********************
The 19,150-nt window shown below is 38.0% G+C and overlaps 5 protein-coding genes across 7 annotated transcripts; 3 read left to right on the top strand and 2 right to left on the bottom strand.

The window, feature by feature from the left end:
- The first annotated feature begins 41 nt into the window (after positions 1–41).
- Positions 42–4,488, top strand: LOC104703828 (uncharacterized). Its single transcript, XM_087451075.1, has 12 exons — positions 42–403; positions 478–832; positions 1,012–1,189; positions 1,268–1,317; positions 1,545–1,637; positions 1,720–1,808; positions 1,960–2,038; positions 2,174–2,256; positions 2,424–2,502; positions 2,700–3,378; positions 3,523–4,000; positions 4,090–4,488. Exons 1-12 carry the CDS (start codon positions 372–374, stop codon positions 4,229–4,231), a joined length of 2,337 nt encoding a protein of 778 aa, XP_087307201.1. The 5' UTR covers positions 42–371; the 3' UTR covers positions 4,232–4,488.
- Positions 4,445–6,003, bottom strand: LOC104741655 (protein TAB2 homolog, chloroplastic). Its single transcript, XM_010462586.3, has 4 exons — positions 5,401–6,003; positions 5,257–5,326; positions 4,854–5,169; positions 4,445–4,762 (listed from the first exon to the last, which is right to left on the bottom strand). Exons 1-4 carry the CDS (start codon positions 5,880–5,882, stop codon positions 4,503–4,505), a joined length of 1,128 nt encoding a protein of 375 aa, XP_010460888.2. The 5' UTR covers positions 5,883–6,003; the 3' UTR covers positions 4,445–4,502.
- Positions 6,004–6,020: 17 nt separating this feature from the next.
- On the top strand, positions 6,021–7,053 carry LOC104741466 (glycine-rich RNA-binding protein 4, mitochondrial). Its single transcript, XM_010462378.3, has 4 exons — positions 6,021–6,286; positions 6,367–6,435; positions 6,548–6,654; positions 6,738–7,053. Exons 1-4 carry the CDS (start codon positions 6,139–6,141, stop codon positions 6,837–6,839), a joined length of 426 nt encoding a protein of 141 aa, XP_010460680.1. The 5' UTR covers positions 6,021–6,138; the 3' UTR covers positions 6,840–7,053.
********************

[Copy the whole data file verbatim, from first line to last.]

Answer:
The 19,150-nt window shown below is 38.0% G+C and overlaps 5 protein-coding genes across 7 annotated transcripts; 3 read left to right on the top strand and 2 right to left on the bottom strand.

The window, feature by feature from the left end:
- The first annotated feature begins 41 nt into the window (after positions 1–41).
- Positions 42–4,488, top strand: LOC104703828 (uncharacterized). Its single transcript, XM_087451075.1, has 12 exons — positions 42–403; positions 478–832; positions 1,012–1,189; positions 1,268–1,317; positions 1,545–1,637; positions 1,720–1,808; positions 1,960–2,038; positions 2,174–2,256; positions 2,424–2,502; positions 2,700–3,378; positions 3,523–4,000; positions 4,090–4,488. Exons 1-12 carry the CDS (start codon positions 372–374, stop codon positions 4,229–4,231), a joined length of 2,337 nt encoding a protein of 778 aa, XP_087307201.1. The 5' UTR covers positions 42–371; the 3' UTR covers positions 4,232–4,488.
- Positions 4,445–6,003, bottom strand: LOC104741655 (protein TAB2 homolog, chloroplastic). Its single transcript, XM_010462586.3, has 4 exons — positions 5,401–6,003; positions 5,257–5,326; positions 4,854–5,169; positions 4,445–4,762 (listed from the first exon to the last, which is right to left on the bottom strand). Exons 1-4 carry the CDS (start codon positions 5,880–5,882, stop codon positions 4,503–4,505), a joined length of 1,128 nt encoding a protein of 375 aa, XP_010460888.2. The 5' UTR covers positions 5,883–6,003; the 3' UTR covers positions 4,445–4,502.
- Positions 6,004–6,020: 17 nt separating this feature from the next.
- On the top strand, positions 6,021–7,053 carry LOC104741466 (glycine-rich RNA-binding protein 4, mitochondrial). Its single transcript, XM_010462378.3, has 4 exons — positions 6,021–6,286; positions 6,367–6,435; positions 6,548–6,654; positions 6,738–7,053. Exons 1-4 carry the CDS (start codon positions 6,139–6,141, stop codon positions 6,837–6,839), a joined length of 426 nt encoding a protein of 141 aa, XP_010460680.1. The 5' UTR covers positions 6,021–6,138; the 3' UTR covers positions 6,840–7,053.